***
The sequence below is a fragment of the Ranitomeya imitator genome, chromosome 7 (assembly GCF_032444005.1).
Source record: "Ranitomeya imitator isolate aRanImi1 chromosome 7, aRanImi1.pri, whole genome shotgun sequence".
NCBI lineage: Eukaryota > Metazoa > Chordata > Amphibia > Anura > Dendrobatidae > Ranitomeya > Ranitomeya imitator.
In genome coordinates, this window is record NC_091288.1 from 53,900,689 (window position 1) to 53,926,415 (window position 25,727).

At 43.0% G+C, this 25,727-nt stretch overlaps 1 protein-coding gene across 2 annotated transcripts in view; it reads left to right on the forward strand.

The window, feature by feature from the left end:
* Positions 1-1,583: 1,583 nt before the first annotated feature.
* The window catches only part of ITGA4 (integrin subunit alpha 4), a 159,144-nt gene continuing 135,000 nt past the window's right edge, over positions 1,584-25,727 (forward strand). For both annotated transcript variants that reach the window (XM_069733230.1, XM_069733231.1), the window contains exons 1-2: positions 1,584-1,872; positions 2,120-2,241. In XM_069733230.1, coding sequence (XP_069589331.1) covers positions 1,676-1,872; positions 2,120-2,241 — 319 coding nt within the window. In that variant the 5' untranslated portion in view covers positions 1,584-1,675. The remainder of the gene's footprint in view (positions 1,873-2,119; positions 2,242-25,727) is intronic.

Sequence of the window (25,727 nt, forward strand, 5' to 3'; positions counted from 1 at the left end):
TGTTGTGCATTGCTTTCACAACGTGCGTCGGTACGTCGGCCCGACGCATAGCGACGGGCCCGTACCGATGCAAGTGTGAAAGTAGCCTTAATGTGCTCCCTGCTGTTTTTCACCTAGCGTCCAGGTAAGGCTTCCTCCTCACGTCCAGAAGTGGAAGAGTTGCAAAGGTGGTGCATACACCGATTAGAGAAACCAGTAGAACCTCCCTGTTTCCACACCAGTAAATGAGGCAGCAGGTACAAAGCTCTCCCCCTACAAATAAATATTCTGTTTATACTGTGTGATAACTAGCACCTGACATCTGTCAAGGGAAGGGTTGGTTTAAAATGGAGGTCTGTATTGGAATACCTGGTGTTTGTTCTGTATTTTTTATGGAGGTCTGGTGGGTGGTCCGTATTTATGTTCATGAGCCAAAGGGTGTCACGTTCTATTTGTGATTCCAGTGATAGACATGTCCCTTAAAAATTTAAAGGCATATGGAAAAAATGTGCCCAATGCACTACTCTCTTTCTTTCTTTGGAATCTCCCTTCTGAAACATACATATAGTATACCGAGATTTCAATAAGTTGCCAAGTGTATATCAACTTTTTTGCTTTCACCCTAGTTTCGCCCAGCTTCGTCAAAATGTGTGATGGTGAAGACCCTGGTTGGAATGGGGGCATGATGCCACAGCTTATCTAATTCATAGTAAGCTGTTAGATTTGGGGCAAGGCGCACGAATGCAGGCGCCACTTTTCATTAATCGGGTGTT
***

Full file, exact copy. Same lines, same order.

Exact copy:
The sequence below is a fragment of the Ranitomeya imitator genome, chromosome 7 (assembly GCF_032444005.1).
Source record: "Ranitomeya imitator isolate aRanImi1 chromosome 7, aRanImi1.pri, whole genome shotgun sequence".
NCBI lineage: Eukaryota > Metazoa > Chordata > Amphibia > Anura > Dendrobatidae > Ranitomeya > Ranitomeya imitator.
In genome coordinates, this window is record NC_091288.1 from 53,900,689 (window position 1) to 53,926,415 (window position 25,727).

At 43.0% G+C, this 25,727-nt stretch overlaps 1 protein-coding gene across 2 annotated transcripts in view; it reads left to right on the forward strand.

The window, feature by feature from the left end:
* Positions 1-1,583: 1,583 nt before the first annotated feature.
* The window catches only part of ITGA4 (integrin subunit alpha 4), a 159,144-nt gene continuing 135,000 nt past the window's right edge, over positions 1,584-25,727 (forward strand). For both annotated transcript variants that reach the window (XM_069733230.1, XM_069733231.1), the window contains exons 1-2: positions 1,584-1,872; positions 2,120-2,241. In XM_069733230.1, coding sequence (XP_069589331.1) covers positions 1,676-1,872; positions 2,120-2,241 — 319 coding nt within the window. In that variant the 5' untranslated portion in view covers positions 1,584-1,675. The remainder of the gene's footprint in view (positions 1,873-2,119; positions 2,242-25,727) is intronic.

Sequence of the window (25,727 nt, forward strand, 5' to 3'; positions counted from 1 at the left end):
TGTTGTGCATTGCTTTCACAACGTGCGTCGGTACGTCGGCCCGACGCATAGCGACGGGCCCGTACCGATGCAAGTGTGAAAGTAGCCTTAATGTGCTCCCTGCTGTTTTTCACCTAGCGTCCAGGTAAGGCTTCCTCCTCACGTCCAGAAGTGGAAGAGTTGCAAAGGTGGTGCATACACCGATTAGAGAAACCAGTAGAACCTCCCTGTTTCCACACCAGTAAATGAGGCAGCAGGTACAAAGCTCTCCCCCTACAAATAAATATTCTGTTTATACTGTGTGATAACTAGCACCTGACATCTGTCAAGGGAAGGGTTGGTTTAAAATGGAGGTCTGTATTGGAATACCTGGTGTTTGTTCTGTATTTTTTATGGAGGTCTGGTGGGTGGTCCGTATTTATGTTCATGAGCCAAAGGGTGTCACGTTCTATTTGTGATTCCAGTGATAGACATGTCCCTTAAAAATTTAAAGGCATATGGAAAAAATGTGCCCAATGCACTACTCTCTTTCTTTCTTTGGAATCTCCCTTCTGAAACATACATATAGTATACCGAGATTTCAATAAGTTGCCAAGTGTATATCAACTTTTTTGCTTTCACCCTAGTTTCGCCCAGCTTCGTCAAAATGTGTGATGGTGAAGACCCTGGTTGGAATGGGGGCATGATGCCACAGCTTATCTAATTCATAGTAAGCTGTTAGATTTGGGGCAAGGCGCACGAATGCAGGCGCCACTTTTCATTAATCGGGTGTT